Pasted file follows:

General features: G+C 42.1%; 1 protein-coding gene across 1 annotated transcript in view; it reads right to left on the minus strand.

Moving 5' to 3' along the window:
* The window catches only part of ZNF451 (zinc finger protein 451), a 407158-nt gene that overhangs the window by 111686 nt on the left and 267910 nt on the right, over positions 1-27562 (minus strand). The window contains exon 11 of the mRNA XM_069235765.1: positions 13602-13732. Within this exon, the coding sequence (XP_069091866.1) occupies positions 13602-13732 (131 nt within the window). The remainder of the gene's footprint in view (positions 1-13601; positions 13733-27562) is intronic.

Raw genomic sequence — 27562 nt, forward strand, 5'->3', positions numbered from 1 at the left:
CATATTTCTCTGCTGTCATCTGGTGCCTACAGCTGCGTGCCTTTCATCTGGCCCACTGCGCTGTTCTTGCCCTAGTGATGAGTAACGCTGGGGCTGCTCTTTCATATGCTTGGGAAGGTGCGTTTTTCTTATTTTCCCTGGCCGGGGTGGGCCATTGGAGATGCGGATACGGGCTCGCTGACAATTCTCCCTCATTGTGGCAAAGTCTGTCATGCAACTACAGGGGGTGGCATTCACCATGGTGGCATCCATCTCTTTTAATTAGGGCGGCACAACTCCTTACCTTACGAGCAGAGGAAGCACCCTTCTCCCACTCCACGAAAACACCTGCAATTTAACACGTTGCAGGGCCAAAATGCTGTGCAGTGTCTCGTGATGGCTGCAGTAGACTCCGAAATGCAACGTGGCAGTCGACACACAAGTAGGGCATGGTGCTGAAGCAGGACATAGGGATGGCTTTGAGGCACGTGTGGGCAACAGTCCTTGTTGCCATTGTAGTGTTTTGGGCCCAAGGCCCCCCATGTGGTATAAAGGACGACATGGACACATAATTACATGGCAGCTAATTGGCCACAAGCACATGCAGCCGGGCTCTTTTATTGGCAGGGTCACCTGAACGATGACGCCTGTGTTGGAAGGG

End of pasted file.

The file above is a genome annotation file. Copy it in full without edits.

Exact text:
General features: G+C 42.1%; 1 protein-coding gene across 1 annotated transcript in view; it reads right to left on the minus strand.

Moving 5' to 3' along the window:
* The window catches only part of ZNF451 (zinc finger protein 451), a 407158-nt gene that overhangs the window by 111686 nt on the left and 267910 nt on the right, over positions 1-27562 (minus strand). The window contains exon 11 of the mRNA XM_069235765.1: positions 13602-13732. Within this exon, the coding sequence (XP_069091866.1) occupies positions 13602-13732 (131 nt within the window). The remainder of the gene's footprint in view (positions 1-13601; positions 13733-27562) is intronic.

Raw genomic sequence — 27562 nt, forward strand, 5'->3', positions numbered from 1 at the left:
CATATTTCTCTGCTGTCATCTGGTGCCTACAGCTGCGTGCCTTTCATCTGGCCCACTGCGCTGTTCTTGCCCTAGTGATGAGTAACGCTGGGGCTGCTCTTTCATATGCTTGGGAAGGTGCGTTTTTCTTATTTTCCCTGGCCGGGGTGGGCCATTGGAGATGCGGATACGGGCTCGCTGACAATTCTCCCTCATTGTGGCAAAGTCTGTCATGCAACTACAGGGGGTGGCATTCACCATGGTGGCATCCATCTCTTTTAATTAGGGCGGCACAACTCCTTACCTTACGAGCAGAGGAAGCACCCTTCTCCCACTCCACGAAAACACCTGCAATTTAACACGTTGCAGGGCCAAAATGCTGTGCAGTGTCTCGTGATGGCTGCAGTAGACTCCGAAATGCAACGTGGCAGTCGACACACAAGTAGGGCATGGTGCTGAAGCAGGACATAGGGATGGCTTTGAGGCACGTGTGGGCAACAGTCCTTGTTGCCATTGTAGTGTTTTGGGCCCAAGGCCCCCCATGTGGTATAAAGGACGACATGGACACATAATTACATGGCAGCTAATTGGCCACAAGCACATGCAGCCGGGCTCTTTTATTGGCAGGGTCACCTGAACGATGACGCCTGTGTTGGAAGGG